National origin

You have protections against discrimination.

You have the right to protections against discrimination based on your national origin. National origin discrimination involves treating individuals unfavorably because they (or their ancestors) are from a certain place or has the physical, cultural, or linguistic characteristics of a particular national origin group. Though your employers are prohibited from hiring individuals who aren’t authorized to work, they can’t discriminate based on national origin – regardless of immigration status or authorization to work. Your employer can’t require you to speak a language fluently or proficiently unless it’s necessary to perform your job effectively. Your employer can’t base employment decisions on your accent unless it seriously interferes with your job performance. It’s discriminatory for your employer to take an employment action in response to the discriminatory preferences of others, such as customers or coworkers.

It’s also illegal for your employer to have a particular policy or practice, even if it applies to everyone, if it has a negative impact on people of a certain national origin unless the employer shows that it is job-related and consistent with business necessity. And discrimination can also occur when you and the person who discriminated against you share a protected characteristic like national origin.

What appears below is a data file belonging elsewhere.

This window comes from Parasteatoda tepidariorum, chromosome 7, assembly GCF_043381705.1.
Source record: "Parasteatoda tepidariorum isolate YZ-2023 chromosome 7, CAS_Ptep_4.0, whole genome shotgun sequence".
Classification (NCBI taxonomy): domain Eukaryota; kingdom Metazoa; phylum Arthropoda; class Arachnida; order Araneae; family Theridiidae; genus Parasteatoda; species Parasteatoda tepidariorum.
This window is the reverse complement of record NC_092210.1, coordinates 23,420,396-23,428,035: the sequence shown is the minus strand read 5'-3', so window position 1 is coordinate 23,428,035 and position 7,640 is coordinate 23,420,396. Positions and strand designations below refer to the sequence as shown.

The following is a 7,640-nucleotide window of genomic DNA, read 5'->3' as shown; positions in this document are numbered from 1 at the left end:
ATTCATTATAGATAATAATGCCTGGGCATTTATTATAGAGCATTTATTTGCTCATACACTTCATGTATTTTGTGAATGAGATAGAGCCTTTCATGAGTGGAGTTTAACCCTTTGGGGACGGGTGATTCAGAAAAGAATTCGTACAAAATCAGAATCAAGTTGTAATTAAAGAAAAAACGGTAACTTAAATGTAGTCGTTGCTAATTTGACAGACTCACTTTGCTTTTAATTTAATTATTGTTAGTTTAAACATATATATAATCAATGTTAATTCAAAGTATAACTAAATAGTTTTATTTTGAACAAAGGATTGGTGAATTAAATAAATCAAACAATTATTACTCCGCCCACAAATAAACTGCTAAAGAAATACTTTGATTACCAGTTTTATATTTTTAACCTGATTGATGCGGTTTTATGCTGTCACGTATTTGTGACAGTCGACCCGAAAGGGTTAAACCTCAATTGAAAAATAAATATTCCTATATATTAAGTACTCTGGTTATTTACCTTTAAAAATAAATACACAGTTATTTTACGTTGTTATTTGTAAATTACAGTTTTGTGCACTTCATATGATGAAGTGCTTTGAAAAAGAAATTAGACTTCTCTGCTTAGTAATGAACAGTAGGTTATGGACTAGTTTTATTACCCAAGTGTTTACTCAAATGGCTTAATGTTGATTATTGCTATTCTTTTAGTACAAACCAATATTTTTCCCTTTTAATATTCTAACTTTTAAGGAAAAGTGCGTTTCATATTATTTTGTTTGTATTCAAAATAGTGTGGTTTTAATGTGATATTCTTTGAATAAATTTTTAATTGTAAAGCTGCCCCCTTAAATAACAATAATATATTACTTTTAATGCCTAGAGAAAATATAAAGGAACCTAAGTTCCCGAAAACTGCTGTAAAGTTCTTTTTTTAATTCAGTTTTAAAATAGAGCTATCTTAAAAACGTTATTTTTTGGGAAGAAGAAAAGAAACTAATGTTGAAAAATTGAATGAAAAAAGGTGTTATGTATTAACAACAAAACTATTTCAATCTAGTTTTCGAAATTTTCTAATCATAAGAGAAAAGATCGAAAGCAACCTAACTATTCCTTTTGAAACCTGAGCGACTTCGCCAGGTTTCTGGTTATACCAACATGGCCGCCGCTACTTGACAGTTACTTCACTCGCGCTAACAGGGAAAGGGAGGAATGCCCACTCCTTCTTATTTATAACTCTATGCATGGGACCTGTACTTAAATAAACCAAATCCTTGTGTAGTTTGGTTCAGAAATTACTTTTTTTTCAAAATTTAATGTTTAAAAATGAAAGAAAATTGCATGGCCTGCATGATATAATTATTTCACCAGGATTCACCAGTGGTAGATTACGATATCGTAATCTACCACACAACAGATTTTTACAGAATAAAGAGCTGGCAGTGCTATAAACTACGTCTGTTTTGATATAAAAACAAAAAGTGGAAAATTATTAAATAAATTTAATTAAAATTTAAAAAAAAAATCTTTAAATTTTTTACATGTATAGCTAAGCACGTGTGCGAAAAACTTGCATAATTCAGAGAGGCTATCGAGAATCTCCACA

Male African American office worker reacts negatively to bad news. Stressed employee intern suffering from gender discrimination or unfair criticism. Shot of a young businessman experiencing stress

You have the right to file a complaint or a Charge of Discrimination, participate in an employment discrimination investigation or lawsuit, engage in any protected equal employment opportunity (EEO) activity, or oppose harassment or discrimination without being retaliated against by your employer.

What this means for you

Employers are not allowed to discriminate against you because of:

  • your or your ancestor’s place of origin,
  • your ethnicity,
  • your accent or language fluency, or
  • your marriage or association with a person of a certain national origin.

Examples of discrimination

In general, this means that you cannot be:

  • fired,
  • rejected for a job or promotion,
  • given lesser assignments,
  • forced to take leave, or
  • otherwise disciplined

because of your national origin.

Additional resources

Need more information?
The elaws (Employment Laws Assistance for Workers and Small Businesses) Advisors are a set of online tools developed by the U.S. Department of Labor to help employees and employers understand their rights and responsibilities under Federal employment laws.